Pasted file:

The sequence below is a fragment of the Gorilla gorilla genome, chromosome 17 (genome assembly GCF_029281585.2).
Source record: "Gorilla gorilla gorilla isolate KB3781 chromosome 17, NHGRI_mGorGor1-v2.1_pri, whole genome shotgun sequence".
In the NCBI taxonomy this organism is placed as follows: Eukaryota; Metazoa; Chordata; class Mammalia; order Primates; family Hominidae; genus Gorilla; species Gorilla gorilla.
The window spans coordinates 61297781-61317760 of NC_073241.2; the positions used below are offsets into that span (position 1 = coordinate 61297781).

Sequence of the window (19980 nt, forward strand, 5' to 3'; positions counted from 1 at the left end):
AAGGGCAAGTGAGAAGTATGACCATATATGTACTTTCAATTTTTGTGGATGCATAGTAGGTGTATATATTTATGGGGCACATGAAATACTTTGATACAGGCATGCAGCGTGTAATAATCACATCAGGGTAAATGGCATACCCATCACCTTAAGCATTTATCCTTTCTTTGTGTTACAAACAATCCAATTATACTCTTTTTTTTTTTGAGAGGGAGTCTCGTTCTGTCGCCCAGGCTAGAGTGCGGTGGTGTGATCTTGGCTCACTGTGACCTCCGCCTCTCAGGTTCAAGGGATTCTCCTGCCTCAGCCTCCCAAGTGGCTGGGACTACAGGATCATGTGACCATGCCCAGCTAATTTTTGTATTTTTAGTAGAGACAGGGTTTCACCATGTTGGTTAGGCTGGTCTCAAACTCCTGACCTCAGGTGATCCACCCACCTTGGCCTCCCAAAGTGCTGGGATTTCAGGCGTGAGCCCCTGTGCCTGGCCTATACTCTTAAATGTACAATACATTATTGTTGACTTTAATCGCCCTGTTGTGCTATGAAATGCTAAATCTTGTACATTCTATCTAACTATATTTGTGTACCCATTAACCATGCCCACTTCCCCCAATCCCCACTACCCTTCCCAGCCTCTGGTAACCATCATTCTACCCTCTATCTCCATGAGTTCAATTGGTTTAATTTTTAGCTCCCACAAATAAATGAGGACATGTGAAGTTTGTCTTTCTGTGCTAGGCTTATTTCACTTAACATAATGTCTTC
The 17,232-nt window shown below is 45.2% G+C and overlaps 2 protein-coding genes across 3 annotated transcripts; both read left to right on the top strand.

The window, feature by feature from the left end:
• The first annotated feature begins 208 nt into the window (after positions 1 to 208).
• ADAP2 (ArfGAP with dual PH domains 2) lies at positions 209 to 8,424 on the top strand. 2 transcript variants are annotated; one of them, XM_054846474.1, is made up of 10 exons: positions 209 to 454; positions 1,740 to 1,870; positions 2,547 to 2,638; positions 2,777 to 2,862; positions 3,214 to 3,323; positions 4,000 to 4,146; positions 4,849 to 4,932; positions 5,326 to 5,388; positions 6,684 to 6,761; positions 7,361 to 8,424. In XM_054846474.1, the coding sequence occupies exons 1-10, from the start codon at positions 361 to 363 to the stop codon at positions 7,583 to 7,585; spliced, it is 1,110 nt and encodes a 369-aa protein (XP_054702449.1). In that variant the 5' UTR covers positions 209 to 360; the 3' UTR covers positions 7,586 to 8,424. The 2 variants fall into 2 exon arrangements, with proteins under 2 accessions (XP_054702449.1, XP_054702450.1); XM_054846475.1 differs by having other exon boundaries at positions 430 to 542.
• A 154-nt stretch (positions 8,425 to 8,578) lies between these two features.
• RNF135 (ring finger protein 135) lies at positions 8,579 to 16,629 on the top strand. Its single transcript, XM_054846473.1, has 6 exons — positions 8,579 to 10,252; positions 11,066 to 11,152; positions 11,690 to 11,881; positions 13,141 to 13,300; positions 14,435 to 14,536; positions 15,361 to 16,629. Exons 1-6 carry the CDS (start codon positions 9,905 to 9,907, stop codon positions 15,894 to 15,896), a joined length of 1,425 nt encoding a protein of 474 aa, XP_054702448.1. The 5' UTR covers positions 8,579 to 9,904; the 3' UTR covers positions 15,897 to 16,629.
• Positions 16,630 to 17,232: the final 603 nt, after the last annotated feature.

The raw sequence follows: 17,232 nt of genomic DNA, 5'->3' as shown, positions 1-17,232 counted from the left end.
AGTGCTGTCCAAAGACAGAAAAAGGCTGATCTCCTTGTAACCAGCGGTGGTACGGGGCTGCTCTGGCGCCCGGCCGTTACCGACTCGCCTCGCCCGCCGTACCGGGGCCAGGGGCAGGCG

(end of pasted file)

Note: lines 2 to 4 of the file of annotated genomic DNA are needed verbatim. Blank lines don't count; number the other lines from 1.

Source record: "Gorilla gorilla gorilla isolate KB3781 chromosome 17, NHGRI_mGorGor1-v2.1_pri, whole genome shotgun sequence".
In the NCBI taxonomy this organism is placed as follows: Eukaryota; Metazoa; Chordata; class Mammalia; order Primates; family Hominidae; genus Gorilla; species Gorilla gorilla.
The window spans coordinates 61297781-61317760 of NC_073241.2; the positions used below are offsets into that span (position 1 = coordinate 61297781).